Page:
Watchdogs Could Be Looking Into Ubisoft In A Whole Different Way
It’s tough at the top for Ubisoft at the moment. In February we talked about the possibility of a hostile takeover by French mass media giant Vivendi. If this wasn’t bad enough for the company they are now apparently facing allegations of insider trading on the french stock market.
Insider trading is the act of trading stock or other commodities on an open, public market using knowledge that is not available to the public as a whole. This is generally carried out by people from within the company. It has been alleged that the Autorite des marches financiers (AMF) who are the regulatory body for the French stock market are investigating certain trades carried out by Ubisoft CEO Yannis Mallat and four other senior figures at the company.
The trades allegedly been looked into involve the sale of Ubisoft stock sold in the weeks leading up to the announcement that both Watch Dogs 2 and The Crew would be delayed. Both of these announcements had a dramatic effect on the value of the companies stock on markets around the world. On the french market the value fell by as much as 32 percent which is the largest drop in the companies value since it debuted on the market in 1996.The allegations been made against the executives allege that all parties concerned would have had knowledge of the delays before making the trades which would, on the face of it, seem fairly obvious. This would make it apparent that the people involved all infringed on French law regarding insider trading. In a statement Mallet has denied that he had any knowledge of the delays before he made the trades and that all of these decisions are made at a much lower level and he is not informed of the release state of the companies upcoming games in advance.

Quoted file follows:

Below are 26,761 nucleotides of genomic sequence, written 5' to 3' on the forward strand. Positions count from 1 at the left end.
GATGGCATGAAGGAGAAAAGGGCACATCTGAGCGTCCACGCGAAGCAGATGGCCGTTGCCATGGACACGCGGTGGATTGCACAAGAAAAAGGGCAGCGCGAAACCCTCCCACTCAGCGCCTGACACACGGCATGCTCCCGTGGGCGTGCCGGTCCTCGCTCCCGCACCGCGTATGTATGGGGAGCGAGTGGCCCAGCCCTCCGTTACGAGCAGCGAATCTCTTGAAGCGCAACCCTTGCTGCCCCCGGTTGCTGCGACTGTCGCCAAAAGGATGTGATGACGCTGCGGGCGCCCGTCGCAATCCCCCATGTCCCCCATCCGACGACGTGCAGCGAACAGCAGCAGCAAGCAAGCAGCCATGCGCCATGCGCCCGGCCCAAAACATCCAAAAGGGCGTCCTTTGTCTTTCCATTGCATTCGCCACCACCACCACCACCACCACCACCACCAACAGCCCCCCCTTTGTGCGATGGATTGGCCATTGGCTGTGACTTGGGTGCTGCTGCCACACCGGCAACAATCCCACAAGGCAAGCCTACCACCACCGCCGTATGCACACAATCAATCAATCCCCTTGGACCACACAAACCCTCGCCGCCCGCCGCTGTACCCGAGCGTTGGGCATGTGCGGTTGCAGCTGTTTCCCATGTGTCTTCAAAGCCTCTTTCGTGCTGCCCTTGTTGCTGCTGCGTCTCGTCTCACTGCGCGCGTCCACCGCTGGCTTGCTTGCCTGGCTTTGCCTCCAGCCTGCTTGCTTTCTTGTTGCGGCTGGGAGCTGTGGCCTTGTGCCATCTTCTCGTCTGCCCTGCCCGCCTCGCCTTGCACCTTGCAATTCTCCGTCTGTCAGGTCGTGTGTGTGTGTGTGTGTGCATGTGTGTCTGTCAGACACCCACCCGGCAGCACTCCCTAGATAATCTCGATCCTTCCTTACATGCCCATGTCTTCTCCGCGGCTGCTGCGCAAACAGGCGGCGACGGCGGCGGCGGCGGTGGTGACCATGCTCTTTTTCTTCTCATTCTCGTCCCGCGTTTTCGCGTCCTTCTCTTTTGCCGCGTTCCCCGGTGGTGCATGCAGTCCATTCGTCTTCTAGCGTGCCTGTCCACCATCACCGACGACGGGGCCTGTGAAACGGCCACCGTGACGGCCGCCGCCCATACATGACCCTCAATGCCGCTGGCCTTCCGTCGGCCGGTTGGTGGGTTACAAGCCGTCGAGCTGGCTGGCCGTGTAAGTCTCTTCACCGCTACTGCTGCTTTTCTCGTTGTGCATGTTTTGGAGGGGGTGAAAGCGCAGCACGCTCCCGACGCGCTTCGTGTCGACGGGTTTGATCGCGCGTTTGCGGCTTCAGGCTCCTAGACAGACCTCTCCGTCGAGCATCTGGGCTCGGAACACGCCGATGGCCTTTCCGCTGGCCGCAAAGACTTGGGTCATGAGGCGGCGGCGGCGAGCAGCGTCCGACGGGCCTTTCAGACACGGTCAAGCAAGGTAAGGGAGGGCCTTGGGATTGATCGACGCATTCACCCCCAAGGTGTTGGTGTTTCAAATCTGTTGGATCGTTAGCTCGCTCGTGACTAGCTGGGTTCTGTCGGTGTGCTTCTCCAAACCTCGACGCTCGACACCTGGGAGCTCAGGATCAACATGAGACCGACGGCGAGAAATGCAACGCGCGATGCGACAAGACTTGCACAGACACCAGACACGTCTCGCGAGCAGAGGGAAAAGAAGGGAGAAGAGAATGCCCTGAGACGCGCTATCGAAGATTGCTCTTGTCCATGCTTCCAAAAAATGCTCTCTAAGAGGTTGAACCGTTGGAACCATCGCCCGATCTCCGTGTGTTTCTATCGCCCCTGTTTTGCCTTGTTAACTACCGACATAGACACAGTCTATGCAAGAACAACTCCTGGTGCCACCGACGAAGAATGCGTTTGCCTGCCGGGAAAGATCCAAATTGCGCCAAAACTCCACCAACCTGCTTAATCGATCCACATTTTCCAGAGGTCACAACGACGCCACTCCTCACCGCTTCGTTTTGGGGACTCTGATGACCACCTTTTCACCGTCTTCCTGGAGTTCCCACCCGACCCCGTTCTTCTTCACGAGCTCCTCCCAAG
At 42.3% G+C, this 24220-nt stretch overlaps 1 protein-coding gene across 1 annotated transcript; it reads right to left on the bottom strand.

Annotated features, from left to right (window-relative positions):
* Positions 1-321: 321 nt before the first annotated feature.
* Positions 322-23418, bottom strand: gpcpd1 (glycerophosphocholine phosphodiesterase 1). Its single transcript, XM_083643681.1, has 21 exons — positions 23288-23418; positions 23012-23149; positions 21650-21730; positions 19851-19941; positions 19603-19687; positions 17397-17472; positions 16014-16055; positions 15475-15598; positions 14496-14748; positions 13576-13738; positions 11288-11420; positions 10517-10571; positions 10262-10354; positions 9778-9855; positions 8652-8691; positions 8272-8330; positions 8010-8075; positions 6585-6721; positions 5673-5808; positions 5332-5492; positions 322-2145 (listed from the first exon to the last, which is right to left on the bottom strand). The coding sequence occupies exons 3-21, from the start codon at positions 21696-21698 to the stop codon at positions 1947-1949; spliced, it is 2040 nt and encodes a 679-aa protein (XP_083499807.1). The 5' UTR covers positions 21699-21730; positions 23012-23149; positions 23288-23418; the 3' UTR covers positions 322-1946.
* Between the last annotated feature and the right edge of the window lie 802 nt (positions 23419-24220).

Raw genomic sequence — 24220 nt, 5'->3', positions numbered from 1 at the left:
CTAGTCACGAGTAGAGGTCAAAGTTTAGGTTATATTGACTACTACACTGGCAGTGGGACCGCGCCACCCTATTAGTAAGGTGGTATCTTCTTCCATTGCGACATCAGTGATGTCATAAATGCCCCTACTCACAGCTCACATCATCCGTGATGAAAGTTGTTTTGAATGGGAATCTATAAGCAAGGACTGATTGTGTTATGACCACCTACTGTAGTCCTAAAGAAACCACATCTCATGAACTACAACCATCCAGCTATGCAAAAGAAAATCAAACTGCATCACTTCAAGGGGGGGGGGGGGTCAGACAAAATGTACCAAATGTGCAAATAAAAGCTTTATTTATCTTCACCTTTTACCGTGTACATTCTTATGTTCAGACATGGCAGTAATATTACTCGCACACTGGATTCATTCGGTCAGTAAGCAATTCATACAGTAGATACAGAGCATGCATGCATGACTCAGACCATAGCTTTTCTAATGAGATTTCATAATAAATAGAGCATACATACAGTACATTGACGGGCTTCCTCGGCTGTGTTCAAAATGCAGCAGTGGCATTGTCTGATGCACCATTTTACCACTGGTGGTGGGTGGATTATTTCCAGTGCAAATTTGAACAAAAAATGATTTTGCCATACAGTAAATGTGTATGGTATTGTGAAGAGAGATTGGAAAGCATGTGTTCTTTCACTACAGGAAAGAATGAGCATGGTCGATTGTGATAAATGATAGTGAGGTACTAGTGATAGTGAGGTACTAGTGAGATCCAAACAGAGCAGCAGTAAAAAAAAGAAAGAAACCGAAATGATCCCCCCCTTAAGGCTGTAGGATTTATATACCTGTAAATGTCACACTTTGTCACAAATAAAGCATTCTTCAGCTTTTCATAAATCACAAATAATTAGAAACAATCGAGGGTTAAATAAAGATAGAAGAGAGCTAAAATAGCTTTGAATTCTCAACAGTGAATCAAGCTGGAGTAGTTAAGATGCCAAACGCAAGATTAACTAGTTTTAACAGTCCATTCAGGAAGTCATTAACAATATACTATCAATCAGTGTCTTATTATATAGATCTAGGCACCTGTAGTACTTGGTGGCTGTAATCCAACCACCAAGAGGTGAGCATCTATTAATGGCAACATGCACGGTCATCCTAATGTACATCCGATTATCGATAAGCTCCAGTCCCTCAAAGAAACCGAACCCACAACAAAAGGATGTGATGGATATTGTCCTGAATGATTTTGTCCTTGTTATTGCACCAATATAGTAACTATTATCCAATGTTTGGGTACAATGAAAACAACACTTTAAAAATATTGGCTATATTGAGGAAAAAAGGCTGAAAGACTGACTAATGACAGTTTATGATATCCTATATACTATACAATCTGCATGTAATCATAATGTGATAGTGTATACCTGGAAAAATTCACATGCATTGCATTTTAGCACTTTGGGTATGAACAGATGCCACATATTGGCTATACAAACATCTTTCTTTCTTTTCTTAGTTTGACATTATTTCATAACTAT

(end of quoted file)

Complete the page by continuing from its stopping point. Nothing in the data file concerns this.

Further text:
In a statement a representative at Ubisoft has said that the company are aware of but strenuously deny the allegations against any of the people concerned. In the statement the spokesperson said “Those individuals vigorously dispute their implication in this matter and the AMF’s interpretation of the facts. Yves Guillemot, cofounder and CEO of Ubisoft, does not question the good faith of the people involved and has reassured them that they have his full support and trust.”
A sanctions board will look further into the case later this month in Paris and Ubisoft are currently very keen to stress that no members of its board have been charged with any misconduct or wrongdoing, nor has the company itself.
We would like to stress that as of yet these are only allegations and nothing has yet been confirmed. We will be sure to keep you up to date on the state of affairs in this case and its implications for Ubisoft and the gaming industry as a whole.
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